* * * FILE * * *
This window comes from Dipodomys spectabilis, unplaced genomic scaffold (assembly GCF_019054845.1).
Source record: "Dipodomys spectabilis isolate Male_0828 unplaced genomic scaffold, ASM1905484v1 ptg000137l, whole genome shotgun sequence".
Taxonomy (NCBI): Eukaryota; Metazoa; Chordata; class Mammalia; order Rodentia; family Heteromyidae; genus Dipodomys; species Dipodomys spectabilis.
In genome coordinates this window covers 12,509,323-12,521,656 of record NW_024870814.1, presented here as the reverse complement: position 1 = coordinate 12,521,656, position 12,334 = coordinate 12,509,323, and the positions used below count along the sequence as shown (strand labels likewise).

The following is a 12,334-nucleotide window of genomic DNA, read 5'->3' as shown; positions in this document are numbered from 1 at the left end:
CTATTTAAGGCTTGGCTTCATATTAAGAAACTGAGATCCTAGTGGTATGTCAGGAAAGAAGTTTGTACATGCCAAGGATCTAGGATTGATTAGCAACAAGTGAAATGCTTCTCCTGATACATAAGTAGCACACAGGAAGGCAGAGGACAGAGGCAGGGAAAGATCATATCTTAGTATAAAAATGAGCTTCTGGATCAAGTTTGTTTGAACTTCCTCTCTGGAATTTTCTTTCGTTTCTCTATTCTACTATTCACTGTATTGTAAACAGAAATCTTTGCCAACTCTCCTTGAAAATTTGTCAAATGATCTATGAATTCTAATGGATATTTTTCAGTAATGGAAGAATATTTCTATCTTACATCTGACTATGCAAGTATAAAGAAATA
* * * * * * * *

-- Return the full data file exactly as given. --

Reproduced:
This window comes from Dipodomys spectabilis, unplaced genomic scaffold (assembly GCF_019054845.1).
Source record: "Dipodomys spectabilis isolate Male_0828 unplaced genomic scaffold, ASM1905484v1 ptg000137l, whole genome shotgun sequence".
Taxonomy (NCBI): Eukaryota; Metazoa; Chordata; class Mammalia; order Rodentia; family Heteromyidae; genus Dipodomys; species Dipodomys spectabilis.
In genome coordinates this window covers 12,509,323-12,521,656 of record NW_024870814.1, presented here as the reverse complement: position 1 = coordinate 12,521,656, position 12,334 = coordinate 12,509,323, and the positions used below count along the sequence as shown (strand labels likewise).

The following is a 12,334-nucleotide window of genomic DNA, read 5'->3' as shown; positions in this document are numbered from 1 at the left end:
CTATTTAAGGCTTGGCTTCATATTAAGAAACTGAGATCCTAGTGGTATGTCAGGAAAGAAGTTTGTACATGCCAAGGATCTAGGATTGATTAGCAACAAGTGAAATGCTTCTCCTGATACATAAGTAGCACACAGGAAGGCAGAGGACAGAGGCAGGGAAAGATCATATCTTAGTATAAAAATGAGCTTCTGGATCAAGTTTGTTTGAACTTCCTCTCTGGAATTTTCTTTCGTTTCTCTATTCTACTATTCACTGTATTGTAAACAGAAATCTTTGCCAACTCTCCTTGAAAATTTGTCAAATGATCTATGAATTCTAATGGATATTTTTCAGTAATGGAAGAATATTTCTATCTTACATCTGACTATGCAAGTATAAAGAAATA